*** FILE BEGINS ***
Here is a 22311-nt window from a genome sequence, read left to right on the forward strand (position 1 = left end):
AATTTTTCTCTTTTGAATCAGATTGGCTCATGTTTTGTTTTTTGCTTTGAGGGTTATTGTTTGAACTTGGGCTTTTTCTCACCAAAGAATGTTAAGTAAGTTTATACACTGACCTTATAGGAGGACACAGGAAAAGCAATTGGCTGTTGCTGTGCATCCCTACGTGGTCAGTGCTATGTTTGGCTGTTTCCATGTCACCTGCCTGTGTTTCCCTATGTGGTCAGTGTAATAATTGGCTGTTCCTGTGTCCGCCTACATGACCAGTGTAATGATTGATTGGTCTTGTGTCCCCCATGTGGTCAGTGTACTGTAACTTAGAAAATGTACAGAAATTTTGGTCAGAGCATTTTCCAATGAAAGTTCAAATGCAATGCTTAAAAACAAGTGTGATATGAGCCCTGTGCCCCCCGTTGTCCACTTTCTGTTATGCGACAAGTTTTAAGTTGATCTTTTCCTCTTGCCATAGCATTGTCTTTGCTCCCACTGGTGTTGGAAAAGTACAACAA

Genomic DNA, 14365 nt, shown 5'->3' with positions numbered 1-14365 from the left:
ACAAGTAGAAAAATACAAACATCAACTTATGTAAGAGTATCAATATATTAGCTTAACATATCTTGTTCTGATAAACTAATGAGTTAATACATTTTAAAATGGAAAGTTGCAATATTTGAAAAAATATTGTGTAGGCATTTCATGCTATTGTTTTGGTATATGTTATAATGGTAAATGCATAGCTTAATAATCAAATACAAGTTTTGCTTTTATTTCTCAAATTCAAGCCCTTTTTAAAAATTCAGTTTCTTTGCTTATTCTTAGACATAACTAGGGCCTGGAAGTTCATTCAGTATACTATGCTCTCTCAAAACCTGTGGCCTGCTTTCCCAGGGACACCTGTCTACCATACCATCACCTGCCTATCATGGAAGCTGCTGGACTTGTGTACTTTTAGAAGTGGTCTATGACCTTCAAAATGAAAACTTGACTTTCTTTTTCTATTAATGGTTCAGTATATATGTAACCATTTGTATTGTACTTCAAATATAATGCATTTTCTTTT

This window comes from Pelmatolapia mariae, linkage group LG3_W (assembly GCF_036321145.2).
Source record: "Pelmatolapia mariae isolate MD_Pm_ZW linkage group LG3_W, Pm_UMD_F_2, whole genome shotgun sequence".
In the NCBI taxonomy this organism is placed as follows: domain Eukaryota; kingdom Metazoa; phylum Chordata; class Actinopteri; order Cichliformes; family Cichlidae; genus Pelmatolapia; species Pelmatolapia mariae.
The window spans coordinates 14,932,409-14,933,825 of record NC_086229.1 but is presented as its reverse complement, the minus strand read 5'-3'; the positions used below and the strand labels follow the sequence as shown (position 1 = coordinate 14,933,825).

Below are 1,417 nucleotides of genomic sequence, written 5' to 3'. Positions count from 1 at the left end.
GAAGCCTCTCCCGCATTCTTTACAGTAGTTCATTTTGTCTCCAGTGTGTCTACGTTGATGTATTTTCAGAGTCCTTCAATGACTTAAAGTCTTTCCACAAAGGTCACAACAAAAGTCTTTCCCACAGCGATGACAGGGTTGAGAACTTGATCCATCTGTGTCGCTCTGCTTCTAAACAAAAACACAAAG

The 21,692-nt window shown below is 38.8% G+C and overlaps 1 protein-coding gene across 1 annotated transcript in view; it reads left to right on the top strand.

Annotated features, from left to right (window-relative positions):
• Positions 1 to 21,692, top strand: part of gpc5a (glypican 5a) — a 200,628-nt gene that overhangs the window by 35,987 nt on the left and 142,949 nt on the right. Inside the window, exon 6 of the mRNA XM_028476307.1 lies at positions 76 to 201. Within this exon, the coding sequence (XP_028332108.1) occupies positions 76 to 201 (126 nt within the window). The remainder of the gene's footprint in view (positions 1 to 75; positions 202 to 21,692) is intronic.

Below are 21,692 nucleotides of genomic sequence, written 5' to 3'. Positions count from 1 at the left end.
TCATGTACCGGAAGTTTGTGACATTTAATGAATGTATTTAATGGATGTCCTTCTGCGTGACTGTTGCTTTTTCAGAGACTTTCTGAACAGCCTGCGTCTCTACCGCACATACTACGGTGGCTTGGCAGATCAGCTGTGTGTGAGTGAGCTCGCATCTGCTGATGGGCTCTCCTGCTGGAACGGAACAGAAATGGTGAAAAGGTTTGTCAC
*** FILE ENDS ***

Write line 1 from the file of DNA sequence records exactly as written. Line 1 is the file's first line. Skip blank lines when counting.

Here is a 22311-nt window from a genome sequence, read left to right on the forward strand (position 1 = left end):